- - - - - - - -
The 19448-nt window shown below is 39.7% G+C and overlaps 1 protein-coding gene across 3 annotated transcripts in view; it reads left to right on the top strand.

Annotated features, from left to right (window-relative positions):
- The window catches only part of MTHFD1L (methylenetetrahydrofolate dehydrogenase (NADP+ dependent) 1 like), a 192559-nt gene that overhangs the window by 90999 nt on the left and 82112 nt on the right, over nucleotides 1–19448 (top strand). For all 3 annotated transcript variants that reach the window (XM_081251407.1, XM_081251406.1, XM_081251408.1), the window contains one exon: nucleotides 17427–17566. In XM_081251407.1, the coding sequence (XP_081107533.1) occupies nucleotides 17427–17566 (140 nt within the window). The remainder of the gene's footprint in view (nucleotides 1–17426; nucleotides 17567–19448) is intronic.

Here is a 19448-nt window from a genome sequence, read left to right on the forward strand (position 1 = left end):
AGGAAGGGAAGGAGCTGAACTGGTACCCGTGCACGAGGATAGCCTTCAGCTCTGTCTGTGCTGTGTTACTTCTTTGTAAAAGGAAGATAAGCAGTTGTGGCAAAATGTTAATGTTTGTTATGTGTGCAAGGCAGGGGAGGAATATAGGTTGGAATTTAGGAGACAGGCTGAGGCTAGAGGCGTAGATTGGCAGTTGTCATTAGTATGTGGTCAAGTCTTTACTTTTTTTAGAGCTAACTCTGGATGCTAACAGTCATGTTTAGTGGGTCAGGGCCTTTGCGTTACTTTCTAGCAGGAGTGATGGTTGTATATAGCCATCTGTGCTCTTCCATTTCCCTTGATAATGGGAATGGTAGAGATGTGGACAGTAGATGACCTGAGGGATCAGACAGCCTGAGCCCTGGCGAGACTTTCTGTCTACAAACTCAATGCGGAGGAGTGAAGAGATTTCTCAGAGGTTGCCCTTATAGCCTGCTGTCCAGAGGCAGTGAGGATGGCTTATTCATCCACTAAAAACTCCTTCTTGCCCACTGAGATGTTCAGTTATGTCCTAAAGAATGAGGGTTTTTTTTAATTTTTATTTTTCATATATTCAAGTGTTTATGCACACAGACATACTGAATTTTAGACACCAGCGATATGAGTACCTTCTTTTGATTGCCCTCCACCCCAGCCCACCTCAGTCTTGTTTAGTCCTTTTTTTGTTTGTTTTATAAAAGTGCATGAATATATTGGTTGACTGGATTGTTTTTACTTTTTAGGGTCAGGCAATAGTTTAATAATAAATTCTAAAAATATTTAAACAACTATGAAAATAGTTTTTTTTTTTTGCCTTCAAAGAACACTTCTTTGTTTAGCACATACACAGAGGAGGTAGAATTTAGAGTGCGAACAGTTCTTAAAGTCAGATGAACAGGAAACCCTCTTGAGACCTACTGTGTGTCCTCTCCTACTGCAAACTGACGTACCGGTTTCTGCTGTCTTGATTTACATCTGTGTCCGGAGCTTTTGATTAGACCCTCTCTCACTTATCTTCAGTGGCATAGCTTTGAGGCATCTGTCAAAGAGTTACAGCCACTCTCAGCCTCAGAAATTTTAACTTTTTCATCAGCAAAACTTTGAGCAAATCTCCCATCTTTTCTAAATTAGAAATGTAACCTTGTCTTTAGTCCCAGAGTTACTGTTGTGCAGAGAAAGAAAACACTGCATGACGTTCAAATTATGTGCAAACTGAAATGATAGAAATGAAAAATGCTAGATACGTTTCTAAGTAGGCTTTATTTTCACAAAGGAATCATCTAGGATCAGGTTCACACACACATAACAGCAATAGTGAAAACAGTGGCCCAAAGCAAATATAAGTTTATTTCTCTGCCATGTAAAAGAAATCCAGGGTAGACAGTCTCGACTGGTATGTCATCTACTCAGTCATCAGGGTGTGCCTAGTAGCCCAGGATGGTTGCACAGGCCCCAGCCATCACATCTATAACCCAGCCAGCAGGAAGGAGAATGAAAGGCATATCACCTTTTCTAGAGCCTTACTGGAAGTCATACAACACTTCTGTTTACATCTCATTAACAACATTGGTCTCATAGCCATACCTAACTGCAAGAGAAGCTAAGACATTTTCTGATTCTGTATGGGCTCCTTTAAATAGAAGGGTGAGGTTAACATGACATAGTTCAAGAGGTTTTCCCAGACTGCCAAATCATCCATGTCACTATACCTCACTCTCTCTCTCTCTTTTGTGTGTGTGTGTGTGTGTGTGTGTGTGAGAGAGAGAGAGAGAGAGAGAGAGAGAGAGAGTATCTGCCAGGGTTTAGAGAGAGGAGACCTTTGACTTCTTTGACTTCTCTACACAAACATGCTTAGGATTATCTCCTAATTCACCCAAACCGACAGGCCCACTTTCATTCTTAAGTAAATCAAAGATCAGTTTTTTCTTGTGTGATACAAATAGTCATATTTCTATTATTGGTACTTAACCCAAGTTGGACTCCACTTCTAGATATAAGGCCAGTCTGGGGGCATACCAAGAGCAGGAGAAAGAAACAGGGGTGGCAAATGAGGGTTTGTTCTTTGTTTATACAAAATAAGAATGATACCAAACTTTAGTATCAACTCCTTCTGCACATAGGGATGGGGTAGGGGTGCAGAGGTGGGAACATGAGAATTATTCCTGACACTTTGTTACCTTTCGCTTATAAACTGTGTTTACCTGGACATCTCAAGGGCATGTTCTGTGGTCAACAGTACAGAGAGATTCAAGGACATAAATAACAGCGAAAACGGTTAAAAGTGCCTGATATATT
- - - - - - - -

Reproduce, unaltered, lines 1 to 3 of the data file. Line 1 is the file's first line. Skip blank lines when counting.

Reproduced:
The 19448-nt window shown below is 39.7% G+C and overlaps 1 protein-coding gene across 3 annotated transcripts in view; it reads left to right on the top strand.

Annotated features, from left to right (window-relative positions):
- The window catches only part of MTHFD1L (methylenetetrahydrofolate dehydrogenase (NADP+ dependent) 1 like), a 192559-nt gene that overhangs the window by 90999 nt on the left and 82112 nt on the right, over nucleotides 1–19448 (top strand). For all 3 annotated transcript variants that reach the window (XM_081251407.1, XM_081251406.1, XM_081251408.1), the window contains one exon: nucleotides 17427–17566. In XM_081251407.1, the coding sequence (XP_081107533.1) occupies nucleotides 17427–17566 (140 nt within the window). The remainder of the gene's footprint in view (nucleotides 1–17426; nucleotides 17567–19448) is intronic.